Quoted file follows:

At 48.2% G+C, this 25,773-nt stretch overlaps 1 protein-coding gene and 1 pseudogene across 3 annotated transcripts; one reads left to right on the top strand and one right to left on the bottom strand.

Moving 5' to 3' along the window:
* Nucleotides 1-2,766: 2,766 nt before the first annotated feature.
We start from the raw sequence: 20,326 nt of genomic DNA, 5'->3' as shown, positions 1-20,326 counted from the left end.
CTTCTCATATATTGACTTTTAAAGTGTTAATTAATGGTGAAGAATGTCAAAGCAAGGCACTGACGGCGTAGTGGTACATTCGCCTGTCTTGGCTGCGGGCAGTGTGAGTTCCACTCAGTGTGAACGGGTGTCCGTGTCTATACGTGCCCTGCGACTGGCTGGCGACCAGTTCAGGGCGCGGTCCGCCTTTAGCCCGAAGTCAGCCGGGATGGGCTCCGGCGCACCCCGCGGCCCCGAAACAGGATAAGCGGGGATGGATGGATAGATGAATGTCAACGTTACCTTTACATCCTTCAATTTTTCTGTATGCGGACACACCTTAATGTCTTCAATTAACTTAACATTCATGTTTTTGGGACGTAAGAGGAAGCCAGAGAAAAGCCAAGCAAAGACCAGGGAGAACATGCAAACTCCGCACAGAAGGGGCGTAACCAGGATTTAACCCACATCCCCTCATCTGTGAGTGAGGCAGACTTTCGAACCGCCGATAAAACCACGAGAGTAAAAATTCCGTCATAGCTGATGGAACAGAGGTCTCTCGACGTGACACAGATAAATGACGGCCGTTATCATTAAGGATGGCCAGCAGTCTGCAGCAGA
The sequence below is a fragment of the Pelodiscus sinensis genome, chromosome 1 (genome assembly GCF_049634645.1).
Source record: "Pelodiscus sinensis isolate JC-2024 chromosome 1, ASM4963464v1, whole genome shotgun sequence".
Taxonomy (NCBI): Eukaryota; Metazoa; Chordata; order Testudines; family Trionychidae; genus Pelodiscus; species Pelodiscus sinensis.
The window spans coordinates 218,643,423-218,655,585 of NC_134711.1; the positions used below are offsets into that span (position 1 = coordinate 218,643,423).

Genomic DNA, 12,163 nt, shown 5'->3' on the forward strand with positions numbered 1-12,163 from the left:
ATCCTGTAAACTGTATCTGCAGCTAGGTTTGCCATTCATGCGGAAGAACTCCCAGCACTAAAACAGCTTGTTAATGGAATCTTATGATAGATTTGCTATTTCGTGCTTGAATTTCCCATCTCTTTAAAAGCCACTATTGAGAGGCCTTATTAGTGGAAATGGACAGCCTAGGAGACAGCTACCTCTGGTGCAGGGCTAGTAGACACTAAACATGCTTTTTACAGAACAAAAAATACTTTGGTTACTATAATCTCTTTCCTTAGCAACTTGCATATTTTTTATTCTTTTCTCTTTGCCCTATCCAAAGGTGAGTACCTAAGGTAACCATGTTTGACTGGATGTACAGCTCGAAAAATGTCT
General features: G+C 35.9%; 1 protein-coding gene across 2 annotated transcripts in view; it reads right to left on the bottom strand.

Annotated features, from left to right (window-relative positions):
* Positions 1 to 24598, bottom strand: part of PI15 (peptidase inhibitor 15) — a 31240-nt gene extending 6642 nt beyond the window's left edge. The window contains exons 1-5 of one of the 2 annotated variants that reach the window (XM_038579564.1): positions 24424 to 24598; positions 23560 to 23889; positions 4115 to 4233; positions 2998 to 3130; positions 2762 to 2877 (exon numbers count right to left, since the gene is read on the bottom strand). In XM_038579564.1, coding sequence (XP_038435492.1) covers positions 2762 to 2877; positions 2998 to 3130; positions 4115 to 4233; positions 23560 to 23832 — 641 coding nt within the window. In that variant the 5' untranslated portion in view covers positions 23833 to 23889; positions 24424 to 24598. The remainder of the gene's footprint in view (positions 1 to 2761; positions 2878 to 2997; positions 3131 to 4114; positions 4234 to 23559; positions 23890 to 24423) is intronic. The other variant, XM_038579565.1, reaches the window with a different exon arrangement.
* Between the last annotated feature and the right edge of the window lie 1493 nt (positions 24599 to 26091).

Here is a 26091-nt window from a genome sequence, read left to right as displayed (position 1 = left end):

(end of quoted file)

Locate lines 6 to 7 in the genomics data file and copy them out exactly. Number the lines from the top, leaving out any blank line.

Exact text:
The sequence below is a fragment of the Pelodiscus sinensis genome, chromosome 1 (genome assembly GCF_049634645.1).
Source record: "Pelodiscus sinensis isolate JC-2024 chromosome 1, ASM4963464v1, whole genome shotgun sequence".